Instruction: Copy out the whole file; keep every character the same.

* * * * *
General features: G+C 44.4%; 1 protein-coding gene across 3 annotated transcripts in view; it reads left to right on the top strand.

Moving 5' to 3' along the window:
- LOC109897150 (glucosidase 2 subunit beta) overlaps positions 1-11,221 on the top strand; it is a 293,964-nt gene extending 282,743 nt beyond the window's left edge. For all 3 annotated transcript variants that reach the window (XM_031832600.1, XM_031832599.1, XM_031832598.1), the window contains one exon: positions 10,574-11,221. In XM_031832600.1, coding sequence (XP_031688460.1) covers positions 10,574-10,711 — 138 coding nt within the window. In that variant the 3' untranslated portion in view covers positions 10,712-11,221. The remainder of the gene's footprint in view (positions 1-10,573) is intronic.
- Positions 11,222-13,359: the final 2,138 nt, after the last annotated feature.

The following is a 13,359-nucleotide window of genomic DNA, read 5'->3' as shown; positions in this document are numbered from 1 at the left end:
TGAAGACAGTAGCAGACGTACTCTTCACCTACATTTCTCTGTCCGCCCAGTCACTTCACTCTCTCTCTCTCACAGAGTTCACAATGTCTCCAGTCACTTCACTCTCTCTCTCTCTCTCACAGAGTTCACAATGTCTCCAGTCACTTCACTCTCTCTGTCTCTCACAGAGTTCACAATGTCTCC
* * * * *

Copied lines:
General features: G+C 44.4%; 1 protein-coding gene across 3 annotated transcripts in view; it reads left to right on the top strand.

Moving 5' to 3' along the window:
- LOC109897150 (glucosidase 2 subunit beta) overlaps positions 1-11,221 on the top strand; it is a 293,964-nt gene extending 282,743 nt beyond the window's left edge. For all 3 annotated transcript variants that reach the window (XM_031832600.1, XM_031832599.1, XM_031832598.1), the window contains one exon: positions 10,574-11,221. In XM_031832600.1, coding sequence (XP_031688460.1) covers positions 10,574-10,711 — 138 coding nt within the window. In that variant the 3' untranslated portion in view covers positions 10,712-11,221. The remainder of the gene's footprint in view (positions 1-10,573) is intronic.
- Positions 11,222-13,359: the final 2,138 nt, after the last annotated feature.

The following is a 13,359-nucleotide window of genomic DNA, read 5'->3' as shown; positions in this document are numbered from 1 at the left end:
TGAAGACAGTAGCAGACGTACTCTTCACCTACATTTCTCTGTCCGCCCAGTCACTTCACTCTCTCTCTCTCACAGAGTTCACAATGTCTCCAGTCACTTCACTCTCTCTCTCTCTCTCACAGAGTTCACAATGTCTCCAGTCACTTCACTCTCTCTGTCTCTCACAGAGTTCACAATGTCTCC